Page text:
This site is closed until Spring 2021. Historic Scotland are working hard to gradually reopen the places you love while making sure the experience is safe for everyone. Find out more about reopening plans: https://www.historicenvironment.scot/our-reopening-plans-and-covid-19-response.
Stand on a once sacred hilltop where people first held rituals and raised monuments 6000 years ago. Open in Summer only.
Cairnpapple Hill is one of the best-known prehistoric sites on the mainland of Scotland. It was a place known and revered by the people who lived in its shadow for thousands of years.
Archaeological excavations here in 1947-8 revealed that the monument had been the focus of communal activity for over 200 generations of local farmers, from the 4th millennium BC through to the Christian era.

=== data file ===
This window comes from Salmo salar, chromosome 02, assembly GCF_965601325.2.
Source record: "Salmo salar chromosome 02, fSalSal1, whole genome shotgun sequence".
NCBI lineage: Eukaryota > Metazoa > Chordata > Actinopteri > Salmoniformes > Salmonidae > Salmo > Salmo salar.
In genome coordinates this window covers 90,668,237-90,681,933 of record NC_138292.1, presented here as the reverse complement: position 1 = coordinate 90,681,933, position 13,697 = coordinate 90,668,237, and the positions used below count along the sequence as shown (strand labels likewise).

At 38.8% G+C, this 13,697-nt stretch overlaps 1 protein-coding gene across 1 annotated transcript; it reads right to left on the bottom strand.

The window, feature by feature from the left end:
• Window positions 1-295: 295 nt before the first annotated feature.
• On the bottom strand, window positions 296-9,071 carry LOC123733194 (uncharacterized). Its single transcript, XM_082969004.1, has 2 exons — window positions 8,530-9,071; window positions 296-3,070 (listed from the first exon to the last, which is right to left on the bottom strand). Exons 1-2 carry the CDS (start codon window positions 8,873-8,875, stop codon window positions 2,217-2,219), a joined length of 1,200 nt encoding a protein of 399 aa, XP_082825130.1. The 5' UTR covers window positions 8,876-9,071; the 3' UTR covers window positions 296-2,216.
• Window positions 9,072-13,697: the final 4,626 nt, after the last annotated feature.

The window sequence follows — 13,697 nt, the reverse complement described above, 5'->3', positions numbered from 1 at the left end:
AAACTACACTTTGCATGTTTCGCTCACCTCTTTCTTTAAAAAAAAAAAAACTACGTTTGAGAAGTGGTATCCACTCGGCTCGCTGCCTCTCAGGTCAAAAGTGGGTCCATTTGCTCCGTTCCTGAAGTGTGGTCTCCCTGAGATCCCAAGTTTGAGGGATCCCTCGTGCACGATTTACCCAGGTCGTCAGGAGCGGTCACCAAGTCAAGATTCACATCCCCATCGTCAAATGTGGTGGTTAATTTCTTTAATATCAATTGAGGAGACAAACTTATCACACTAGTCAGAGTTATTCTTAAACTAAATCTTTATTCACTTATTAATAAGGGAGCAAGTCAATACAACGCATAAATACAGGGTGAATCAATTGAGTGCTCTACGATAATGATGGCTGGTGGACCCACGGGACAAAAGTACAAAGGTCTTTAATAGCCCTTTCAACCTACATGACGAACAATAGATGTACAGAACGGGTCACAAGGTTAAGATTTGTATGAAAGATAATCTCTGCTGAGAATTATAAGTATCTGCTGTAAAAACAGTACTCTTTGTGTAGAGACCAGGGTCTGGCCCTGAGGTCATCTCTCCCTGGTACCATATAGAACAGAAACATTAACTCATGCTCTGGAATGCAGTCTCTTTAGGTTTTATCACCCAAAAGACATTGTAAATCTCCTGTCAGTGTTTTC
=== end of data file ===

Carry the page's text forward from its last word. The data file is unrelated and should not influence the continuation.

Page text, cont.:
Step inside a Neolithic henge, see the site of a great timber circle and descend into a Bronze Age cist. Cairnpapple represents a remarkable legacy from our prehistoric past.
To see some more interesting images of Cairnpapple, please click here
Open 1 April to 30 September 2019: Daily 09.30am - 5.30pm. Last entry 5.00pm.
Closed during the winter.
Guided tours are available in the summer season – please call 01506 634 622 to book.
Travel by Public Transport
From Bathgate train station walk 6 mins to Bathgate South Bridge Street at B'Wise. Take First Edinburgh bus no 474 (South Queensferry) to Torphichen, The Loan Rock Cottages - 8 mins.
Walk 15 mins to Cairnpapple Hill.
With this fantastic site, you can find out all you want to know about the booming shale industry within the small mining town of Addiewell.
The castle is now open and we are delighted to welcome you back. Find out more about our re-opening plans: restarthistory.scot. Please note, the car park has limited spaces and will be monitored. It is only available for those that have booked tickets to visit the castle and its grounds. Step into a largely intact medieval castle whose defences once guarded the Firth of Forth. An impressive venue used as infamous Fort William in Outlander.
Built over 300 years ago, Hopetoun continues to be the home of the Hope family. Hopetoun was also used as a filming location in the internationally acclaimed Outlander TV program.